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Benefits of Exercise Without Dieting


A young Black woman in black sports bra and shorts smiles while running up a flight of stairs

We live in a culture that conflates improving health and fitness with losing weight, so it’s easy to understand why we may be led to pursue the latter believing that we will receive the former.


One of the reasons I don't offer weight loss is that there is no conclusive evidence demonstrating that leanness or weight loss prevents, treats or cures health conditions such as type 2 diabetes and cardiovascular disease. In fact, there is even evidence that carrying more weight can actually be health-protective.


And even if weight loss was proven to help with a health condition, 95% of people who pursue weight loss are unable to achieve it or maintain it past 5 years (and up to 2/3 of those people gain even more weight than they lost). Of the people who do maintain the weight loss, it is often done through disordered exercise and eating habits. Weight-cycling (aka "yo-yo dieting") has also been shown to be far more harmful to health than just remaining at a more static, higher weight.


[Read about the Health at Every Size (HAES) approach here.]


The good news is that there is a growing body of research (like this study and this study) showing that actual health-promoting exercise (not trying to burn-up the most calories in the shorter period of time) and health-promoting nutritional practices (not dieting) can offer significant physical and mental health benefits without needing to lose a single pound. This is great news for those of us who just want to increase our fitness, feel good and get on with enjoying our lives.


Here is just a partial list of proven perks to inspire your own non-diet, weight-neutral health and fitness goals:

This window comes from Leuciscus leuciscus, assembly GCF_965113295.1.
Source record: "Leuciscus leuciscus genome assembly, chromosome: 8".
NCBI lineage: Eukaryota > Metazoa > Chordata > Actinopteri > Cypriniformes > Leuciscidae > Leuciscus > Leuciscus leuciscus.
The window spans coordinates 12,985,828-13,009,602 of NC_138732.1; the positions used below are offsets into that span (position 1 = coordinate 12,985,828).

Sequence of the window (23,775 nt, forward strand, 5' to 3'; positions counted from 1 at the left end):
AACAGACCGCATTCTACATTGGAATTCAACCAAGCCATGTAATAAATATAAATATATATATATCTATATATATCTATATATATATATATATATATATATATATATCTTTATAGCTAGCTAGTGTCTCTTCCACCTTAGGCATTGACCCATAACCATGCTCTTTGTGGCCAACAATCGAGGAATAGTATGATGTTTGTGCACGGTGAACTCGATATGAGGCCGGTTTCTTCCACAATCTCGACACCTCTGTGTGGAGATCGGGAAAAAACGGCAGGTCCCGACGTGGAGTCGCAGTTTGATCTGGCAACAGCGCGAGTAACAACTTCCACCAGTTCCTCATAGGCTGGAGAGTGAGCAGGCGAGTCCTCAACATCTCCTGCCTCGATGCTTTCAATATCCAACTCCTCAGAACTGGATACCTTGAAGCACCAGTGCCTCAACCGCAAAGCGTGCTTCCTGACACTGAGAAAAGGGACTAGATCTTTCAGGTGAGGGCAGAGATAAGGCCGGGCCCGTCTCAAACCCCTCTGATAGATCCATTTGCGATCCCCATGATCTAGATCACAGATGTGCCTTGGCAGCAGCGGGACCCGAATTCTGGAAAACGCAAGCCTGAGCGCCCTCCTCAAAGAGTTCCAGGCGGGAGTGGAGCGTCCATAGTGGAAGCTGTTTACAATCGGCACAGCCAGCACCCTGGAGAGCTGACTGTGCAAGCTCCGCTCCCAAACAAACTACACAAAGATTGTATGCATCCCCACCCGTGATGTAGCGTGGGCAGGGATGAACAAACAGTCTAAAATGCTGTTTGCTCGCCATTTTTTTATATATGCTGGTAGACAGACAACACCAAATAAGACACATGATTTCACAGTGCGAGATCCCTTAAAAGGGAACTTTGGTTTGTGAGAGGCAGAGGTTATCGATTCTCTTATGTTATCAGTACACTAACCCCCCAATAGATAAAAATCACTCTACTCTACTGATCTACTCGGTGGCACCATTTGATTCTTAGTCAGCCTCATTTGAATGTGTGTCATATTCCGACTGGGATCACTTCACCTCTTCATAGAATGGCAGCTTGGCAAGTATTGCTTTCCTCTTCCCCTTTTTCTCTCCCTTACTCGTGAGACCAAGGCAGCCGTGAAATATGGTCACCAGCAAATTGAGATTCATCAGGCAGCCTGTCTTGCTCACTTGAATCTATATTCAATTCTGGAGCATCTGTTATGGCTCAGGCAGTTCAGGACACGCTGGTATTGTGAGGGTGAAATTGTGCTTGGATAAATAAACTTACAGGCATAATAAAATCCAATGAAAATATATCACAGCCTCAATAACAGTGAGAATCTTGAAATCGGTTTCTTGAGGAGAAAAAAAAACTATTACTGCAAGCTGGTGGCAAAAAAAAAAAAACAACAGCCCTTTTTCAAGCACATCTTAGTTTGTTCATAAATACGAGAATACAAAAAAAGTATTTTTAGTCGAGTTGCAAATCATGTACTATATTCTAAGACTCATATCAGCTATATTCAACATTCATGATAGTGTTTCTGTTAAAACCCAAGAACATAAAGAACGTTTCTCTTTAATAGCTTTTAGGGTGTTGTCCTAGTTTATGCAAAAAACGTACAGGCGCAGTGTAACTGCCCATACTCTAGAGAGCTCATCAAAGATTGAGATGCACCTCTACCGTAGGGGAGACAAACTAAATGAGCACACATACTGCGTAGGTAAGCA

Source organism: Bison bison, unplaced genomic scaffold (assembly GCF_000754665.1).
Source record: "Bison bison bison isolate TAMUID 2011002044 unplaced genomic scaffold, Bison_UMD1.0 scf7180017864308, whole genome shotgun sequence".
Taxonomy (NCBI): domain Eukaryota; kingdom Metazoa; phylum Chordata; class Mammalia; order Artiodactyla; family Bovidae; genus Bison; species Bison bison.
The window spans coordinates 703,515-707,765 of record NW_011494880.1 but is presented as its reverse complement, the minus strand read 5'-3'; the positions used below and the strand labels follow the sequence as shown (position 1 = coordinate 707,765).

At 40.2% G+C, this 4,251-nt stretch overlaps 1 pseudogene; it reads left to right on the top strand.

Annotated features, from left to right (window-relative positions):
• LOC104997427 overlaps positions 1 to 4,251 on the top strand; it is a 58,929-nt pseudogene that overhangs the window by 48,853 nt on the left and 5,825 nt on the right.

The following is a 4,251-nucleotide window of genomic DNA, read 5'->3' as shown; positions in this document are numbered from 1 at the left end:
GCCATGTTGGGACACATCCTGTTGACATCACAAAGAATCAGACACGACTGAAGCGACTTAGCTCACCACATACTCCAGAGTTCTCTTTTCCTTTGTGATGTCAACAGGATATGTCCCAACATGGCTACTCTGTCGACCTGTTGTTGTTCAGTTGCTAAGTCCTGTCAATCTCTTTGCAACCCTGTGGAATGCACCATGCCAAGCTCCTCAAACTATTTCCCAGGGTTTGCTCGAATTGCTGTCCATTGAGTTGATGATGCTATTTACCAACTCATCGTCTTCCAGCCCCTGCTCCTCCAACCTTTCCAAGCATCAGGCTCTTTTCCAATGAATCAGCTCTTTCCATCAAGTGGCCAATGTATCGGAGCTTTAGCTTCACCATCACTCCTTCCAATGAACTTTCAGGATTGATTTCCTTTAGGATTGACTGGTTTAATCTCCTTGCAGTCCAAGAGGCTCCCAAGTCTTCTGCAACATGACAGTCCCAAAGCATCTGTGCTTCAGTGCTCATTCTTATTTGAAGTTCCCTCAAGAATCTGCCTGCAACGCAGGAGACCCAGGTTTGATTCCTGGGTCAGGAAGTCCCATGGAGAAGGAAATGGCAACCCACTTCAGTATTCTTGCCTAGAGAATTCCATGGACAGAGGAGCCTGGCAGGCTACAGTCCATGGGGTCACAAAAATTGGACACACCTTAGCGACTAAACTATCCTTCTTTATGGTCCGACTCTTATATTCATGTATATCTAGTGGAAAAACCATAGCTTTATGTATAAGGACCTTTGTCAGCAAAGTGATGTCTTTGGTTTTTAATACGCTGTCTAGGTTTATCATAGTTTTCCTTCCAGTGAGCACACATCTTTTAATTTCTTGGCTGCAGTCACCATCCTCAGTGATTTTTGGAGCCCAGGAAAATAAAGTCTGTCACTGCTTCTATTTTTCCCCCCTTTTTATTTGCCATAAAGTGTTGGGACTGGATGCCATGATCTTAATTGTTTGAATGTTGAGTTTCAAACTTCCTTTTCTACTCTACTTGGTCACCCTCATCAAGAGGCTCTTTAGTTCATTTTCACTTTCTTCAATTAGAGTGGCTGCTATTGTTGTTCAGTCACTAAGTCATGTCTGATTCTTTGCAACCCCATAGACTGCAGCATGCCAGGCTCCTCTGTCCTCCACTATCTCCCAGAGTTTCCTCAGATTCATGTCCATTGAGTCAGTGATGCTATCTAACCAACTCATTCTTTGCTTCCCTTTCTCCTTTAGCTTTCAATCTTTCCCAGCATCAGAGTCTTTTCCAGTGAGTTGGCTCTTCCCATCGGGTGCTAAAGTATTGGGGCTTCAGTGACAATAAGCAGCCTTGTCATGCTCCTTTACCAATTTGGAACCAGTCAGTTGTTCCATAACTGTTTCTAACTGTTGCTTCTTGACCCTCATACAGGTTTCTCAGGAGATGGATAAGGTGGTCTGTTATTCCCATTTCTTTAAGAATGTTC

Evidence-Based Benefits of Exercise Without Dieting: 

  • Elevate mood, improve cognitive function and concentration

  • Improve insulin sensitivity, cardiovascular health and lower blood pressure

  • Increase stamina, strength, suppleness, muscle mass and bone density

  • Improve performance in activities of daily living, hobbies and/or sports

  • Improve balance 

  • Increase flexibility and joint range of motion

  • Decrease risk of early death and delay of death by all causes

  • Increase libido and improve sexual function

  • Decrease stress hormones

  • Improve sleep quality

  • Reduce inflammation

  • Reduce cholesterol

  • Improve digestion


[Curious to know how often you need to exercise to make progress on your fitness goals? you can read about that here.]


Reasonable and Sustainable Health & Fitness Goals:

  • Make enjoyable movement part of your regular routine

  • Stay well hydrated

  • Add more protein, fruits and vegetables (instead of subtracting food groups)

  • Stabilize blood sugar and energy levels throughout the day 

  • Master a strength-based skill (e.g. push-ups, chin-ups, deadlift)

  • Climb a flight of stairs without getting winded

  • Carry all the groceries to the house in one trip

  • Get up from the floor with more ease

  • Decrease the risk of falling

  • Touch your toes

  • Learn a new dance style or routine

  • Hike a trail

  • Move with more agility and suppleness

  • Practice breathing more deeply and fully 

  • Expand your palate and menu to include new foods


Your fitness program should support the activities you care about most, not compete with them. I hope these lists inspire you to home-in on your meaningful why for starting a fitness program.



I'm Emiko Jaffe, a weight-neutral fitness coach. If you found this piece helpful, I invite you to subscribe to Sunday Coffee, my newsletter about fitness, culture, being more of who you are and doing more of what you love (all through a weight-neutral, non-diet lens, of course). ⁠


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